Scalia’s Advice to the Congress

This article is from the archive of The New York Sun before the launch of its new website in 2022. The Sun has neither altered nor updated such articles but will seek to correct any errors, mis-categorizations or other problems introduced during transfer.

The New York Sun

So the big event has come and gone and the edifice of American constitutional government is still standing. On Monday, Justice Scalia, sage of the Supreme Court, met with members of the Congress for a closed door seminar hosted by the Tea Party Caucus. The New York Times Web site quoted Congresswoman Michelle Bachman as saying that between 30 and 35 congressmen, including four Democrats, were present at the closed door, seminar-type event. And it seems that at the meeting the justice even gave some advice to the members of Congress.

The prospect of such a meeting had thrown the Times into a terrible swivit. It issued an editorial back in December asserting that it was a “bad idea” for the justice to accept the invitation and that he should send his regrets. Its reasoning was that the Tea Party has a “well-known and extreme point of view about the Constitution and about cases and issues that will be decided by the Supreme Court.” It said that by “presiding over a seminar, implying give and take, the justice would give the impression that he was joining the throng.”

Somehow the Times didn’t have a problem when, last year, the members of the Supreme Court went into the well of the House to listen to the State of the Union message and, while there, got denounced to their faces by the president of the United States while the Democratic Caucus in the room started hooting and hollering and jeering the justices — over, to boot, their decision in a specific case (Citizens United v Federal Election Commission). When Chief Justice Roberts then mused on whether the judges should be attending the state of the union address in the first place, the Times ran out an editorial lamenting that, “[r]ather than opening up, the court has shown signs of turning further inward.”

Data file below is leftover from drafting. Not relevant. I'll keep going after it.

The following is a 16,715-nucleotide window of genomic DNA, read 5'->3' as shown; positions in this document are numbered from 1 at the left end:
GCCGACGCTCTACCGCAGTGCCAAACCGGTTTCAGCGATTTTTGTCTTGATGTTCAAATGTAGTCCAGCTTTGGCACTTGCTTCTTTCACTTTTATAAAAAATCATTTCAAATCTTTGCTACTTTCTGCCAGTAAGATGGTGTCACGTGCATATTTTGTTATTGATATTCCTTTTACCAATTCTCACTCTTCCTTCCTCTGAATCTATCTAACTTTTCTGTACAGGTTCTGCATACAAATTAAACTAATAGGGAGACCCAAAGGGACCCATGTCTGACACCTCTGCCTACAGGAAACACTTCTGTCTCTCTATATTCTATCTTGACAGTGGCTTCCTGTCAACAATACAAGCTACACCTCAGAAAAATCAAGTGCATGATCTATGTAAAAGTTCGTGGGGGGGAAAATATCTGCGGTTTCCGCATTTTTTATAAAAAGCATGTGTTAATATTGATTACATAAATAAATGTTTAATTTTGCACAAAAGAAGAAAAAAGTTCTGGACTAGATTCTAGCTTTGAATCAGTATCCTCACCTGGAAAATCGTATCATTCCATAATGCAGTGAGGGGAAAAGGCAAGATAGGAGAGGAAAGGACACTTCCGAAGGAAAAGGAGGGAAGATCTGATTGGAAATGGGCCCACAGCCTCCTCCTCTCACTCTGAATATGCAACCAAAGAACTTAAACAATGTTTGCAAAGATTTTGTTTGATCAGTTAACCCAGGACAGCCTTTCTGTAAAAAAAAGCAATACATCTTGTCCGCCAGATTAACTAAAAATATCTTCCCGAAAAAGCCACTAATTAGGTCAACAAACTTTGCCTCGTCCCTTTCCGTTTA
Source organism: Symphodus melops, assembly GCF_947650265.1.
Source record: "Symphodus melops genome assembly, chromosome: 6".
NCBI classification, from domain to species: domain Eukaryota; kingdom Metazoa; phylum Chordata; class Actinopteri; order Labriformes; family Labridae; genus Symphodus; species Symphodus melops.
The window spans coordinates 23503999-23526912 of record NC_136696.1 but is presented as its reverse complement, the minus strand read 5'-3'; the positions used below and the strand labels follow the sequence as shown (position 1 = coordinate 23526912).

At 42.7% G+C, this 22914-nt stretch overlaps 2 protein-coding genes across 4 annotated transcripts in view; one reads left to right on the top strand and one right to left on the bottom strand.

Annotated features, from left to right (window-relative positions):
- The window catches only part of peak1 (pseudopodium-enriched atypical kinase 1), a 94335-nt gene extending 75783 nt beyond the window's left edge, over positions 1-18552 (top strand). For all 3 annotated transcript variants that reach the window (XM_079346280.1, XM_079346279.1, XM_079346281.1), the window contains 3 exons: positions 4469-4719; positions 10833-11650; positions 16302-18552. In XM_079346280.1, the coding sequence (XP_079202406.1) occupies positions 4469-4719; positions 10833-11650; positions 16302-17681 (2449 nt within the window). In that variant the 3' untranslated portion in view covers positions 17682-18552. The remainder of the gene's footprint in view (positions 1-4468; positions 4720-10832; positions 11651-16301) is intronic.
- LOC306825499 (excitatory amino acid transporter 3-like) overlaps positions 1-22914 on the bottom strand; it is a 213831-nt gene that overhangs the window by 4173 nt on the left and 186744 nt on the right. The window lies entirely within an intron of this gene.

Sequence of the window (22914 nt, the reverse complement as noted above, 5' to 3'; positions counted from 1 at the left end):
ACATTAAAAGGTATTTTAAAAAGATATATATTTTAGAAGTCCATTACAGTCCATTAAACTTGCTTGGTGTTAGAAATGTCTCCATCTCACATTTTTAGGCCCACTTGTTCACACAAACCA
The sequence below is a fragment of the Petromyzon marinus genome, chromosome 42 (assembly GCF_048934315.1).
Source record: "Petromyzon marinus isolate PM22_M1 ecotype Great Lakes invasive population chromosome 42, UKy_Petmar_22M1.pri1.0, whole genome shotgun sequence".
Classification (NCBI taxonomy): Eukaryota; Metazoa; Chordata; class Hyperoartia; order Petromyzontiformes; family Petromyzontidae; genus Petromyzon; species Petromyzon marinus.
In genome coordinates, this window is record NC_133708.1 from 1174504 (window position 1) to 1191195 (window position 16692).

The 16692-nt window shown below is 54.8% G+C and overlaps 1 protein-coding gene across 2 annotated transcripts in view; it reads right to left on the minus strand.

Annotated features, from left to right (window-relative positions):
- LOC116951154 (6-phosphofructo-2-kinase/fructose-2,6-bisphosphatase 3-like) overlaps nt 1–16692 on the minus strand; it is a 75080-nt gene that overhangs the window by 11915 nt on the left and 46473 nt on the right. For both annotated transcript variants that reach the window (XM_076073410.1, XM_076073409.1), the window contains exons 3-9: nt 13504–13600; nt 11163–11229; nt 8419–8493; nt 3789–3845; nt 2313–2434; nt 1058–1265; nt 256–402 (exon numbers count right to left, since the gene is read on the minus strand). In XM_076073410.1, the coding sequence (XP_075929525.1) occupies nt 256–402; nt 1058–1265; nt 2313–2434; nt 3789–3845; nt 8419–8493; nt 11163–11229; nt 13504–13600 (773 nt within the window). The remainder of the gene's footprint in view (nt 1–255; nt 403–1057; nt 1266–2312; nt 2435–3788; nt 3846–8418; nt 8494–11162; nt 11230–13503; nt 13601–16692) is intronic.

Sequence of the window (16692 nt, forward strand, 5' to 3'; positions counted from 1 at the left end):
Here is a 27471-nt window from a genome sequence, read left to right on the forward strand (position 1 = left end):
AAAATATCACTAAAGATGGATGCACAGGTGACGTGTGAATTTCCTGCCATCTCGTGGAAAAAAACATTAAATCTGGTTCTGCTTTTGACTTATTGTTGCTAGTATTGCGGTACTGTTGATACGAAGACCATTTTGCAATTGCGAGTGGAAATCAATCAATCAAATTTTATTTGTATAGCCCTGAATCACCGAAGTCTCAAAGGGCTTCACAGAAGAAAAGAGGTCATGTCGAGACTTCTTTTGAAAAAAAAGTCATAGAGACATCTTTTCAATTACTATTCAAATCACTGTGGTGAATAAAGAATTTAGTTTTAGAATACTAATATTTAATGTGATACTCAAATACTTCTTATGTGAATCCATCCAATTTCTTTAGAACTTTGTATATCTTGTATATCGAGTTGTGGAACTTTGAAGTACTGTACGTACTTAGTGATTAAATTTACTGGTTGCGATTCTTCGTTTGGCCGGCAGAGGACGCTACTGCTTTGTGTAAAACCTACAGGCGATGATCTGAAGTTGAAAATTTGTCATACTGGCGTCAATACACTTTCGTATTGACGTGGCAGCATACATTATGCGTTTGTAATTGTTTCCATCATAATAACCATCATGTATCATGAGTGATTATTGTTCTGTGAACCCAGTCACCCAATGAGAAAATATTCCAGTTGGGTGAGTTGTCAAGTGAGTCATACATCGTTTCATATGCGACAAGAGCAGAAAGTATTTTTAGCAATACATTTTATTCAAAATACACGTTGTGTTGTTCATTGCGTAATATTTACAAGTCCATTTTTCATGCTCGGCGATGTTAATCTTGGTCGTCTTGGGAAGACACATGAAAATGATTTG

But at the prospect of a sedate sitting with 30-odd members of the Tea Party and a few Democrats, suddenly the left is up in arms. By our lights it is a wonderful thing for the Supreme Court justices to get out and mix with the rest of Americans, talk with them, listen to their political debates, sit with their editorial boards, a point that was made this morning in a terrific piece, by David Rivkin and Lee Casey, former Justice Department lawyers, on the op-ed page of the Wall Street Journal. The note that Common Cause is actually complaining to the Justice Department about Justices Scalia and Thomas daring to mix with various conservative groups in unrelated meetings.

What, in any event, did Justice Scalia say to the seminar of the Tea Party members of Congress and a few Demcorats Monday evening? The Times quoted some members who were present as describing the justice’s remarks as probing and funny and saying he told them to “pay attention to the Constitution.” That, we suspect, is what is bothering the Times. The advice to pay attention to the Constitution. It seems there is something about the Constitution that seems to be worrying the liberals and the left these days. They protested mightily when the House decided, for the first time in its history, to open the 112th congress by reading the parchment. And they are alarmed that a justice of the Supreme Court is urging members of Congress to pay attention to the Constitution. What next?

The New York Sun

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